blog by Barry Ashmore, Streetwisesubbie.com
At the end of 2017 I wrote a piece which said: “If one of the major contractors went bust tomorrow, everyone would notice.” And, right on cue, Carillion did go bust and everyone noticed.
As predicted, thousands of businesses have suffered. The banks have taken a massive hit. Even the general public sat up and took notice. And rightly so, because Carillion’s demise not only drew criticism for their directors, “recklessness, hubris and greed”, it has also cost you, me and every other taxpayer our share of the £148million paid to Carillion’s liquidators! Not to mention the increased cost of a whole raft of taxpayer-funded projects.
What does all this say about our fragile economy, or a government that continues to let work go to the big players despite their precarious financial position?
The fact that none of those other big players has gone to the wall yet is something of a conundrum, given their painfully thin margins, the rash of profit warnings, and their creaking balance sheets. You may have seen that main construction firms issued six profit warnings in the first six months of this year, compared to seven in the whole of 2017.
Yet month-after-month, year-after-year, the worthies trot out the same mantra: that everything is fine, “construction is a world class business, the pride of Britain”.
But now some of the worthies are bickering. “The leaders are serious about changing the way they do business,” cries one; “not so, that’s the ultimate insult,” cries another. Meanwhile, the most learned of worthies repeats his stale old calls to “ban retentions”.
There’s no point in expecting the elected worthies to step in and actually do something useful. They are far too busy bickering over wreaths and burkas and making an almighty mess of things.
The facts paint a very bleak picture
Last year, a major survey supported by StreeetwiseSubbie.com of 506 employers, main contractors, specialist contractors, and some suppliers, paints a very bleak picture.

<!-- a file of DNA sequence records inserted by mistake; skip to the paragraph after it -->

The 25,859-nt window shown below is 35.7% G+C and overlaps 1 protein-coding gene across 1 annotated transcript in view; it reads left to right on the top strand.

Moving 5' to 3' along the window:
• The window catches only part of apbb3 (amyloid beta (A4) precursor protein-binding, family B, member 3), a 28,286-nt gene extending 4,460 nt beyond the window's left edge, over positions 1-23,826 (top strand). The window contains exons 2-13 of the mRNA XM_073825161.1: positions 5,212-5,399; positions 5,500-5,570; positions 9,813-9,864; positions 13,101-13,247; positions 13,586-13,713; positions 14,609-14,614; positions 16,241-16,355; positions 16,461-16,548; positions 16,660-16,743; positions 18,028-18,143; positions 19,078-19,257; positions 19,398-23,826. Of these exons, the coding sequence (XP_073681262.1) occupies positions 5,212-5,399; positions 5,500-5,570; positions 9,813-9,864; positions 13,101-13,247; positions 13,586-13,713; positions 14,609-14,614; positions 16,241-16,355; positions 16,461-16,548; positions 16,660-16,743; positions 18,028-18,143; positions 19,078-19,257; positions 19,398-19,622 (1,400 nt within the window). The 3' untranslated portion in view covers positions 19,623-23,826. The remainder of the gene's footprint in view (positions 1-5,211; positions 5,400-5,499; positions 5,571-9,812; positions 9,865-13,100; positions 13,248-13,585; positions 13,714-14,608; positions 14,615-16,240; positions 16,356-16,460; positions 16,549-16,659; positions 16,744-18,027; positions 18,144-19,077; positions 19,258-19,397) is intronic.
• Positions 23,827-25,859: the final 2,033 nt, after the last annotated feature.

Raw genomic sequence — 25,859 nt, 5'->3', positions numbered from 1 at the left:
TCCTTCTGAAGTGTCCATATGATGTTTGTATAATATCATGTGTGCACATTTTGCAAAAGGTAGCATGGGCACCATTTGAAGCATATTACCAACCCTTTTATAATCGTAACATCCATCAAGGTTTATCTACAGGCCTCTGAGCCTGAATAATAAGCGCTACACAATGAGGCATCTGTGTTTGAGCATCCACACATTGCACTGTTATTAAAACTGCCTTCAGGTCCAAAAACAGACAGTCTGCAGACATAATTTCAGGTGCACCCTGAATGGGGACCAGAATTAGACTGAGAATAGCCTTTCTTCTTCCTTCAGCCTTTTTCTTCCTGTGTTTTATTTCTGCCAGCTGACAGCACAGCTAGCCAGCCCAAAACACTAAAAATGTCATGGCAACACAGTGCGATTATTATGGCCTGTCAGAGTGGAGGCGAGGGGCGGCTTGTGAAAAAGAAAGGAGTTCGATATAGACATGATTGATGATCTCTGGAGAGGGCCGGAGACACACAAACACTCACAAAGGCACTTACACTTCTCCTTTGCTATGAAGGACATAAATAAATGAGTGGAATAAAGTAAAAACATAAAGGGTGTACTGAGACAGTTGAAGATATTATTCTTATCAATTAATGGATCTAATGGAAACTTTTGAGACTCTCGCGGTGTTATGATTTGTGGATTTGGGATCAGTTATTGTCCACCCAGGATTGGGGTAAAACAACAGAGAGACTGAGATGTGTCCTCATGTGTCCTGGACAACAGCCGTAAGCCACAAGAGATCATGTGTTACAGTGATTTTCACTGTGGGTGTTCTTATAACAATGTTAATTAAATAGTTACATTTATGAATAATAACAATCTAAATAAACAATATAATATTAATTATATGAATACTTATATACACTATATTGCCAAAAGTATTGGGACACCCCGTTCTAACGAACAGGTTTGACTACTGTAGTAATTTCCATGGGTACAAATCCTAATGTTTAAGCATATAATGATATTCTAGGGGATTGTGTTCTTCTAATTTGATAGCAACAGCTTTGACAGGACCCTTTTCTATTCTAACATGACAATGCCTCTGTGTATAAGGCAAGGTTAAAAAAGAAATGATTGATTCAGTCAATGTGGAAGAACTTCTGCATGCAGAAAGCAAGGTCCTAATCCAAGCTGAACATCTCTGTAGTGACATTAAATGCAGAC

Disputes continued to loom large, with 55.9% of those surveyed saying disputes ‘occur frequently’, and 37.75% saying that they ‘occur occasionally’. Which means that almost the entire industry is affected by disputes.
It’s a fact that contractors (which are the main conduit for the transit of money through the supply chain) work on wafer-thin margins. It’s also a fact that construction is a risky business and it doesn’t take much to go wrong before those wafer-thin margins become huge financial chasms. If you think differently, just read the back-story on Carillion.
But it’s not the large contractors that take the hit! Because, the most common way for unscrupulous contractors to claw money back is to take it from their specialist contractors. And I do mean take it. Rest assured, the specialist contractors foot the bill, through no fault of their own, because they are vulnerable to such ruthless treatment.
Construction is dying one firm at a time
It’s no surprise that a massive 82% of respondents said that payment is the main cause of disputes.
Even on public sector contracts, where payment should be made within 30 days, it simply isn’t happening. It won’t change without regulation, because 47% of those surveyed said that they were not in a position to challenge payment terms that are longer than 30 days. So much for the idea that contractors and specialist contractors sitting around the same table for the last three years has resolved this problem!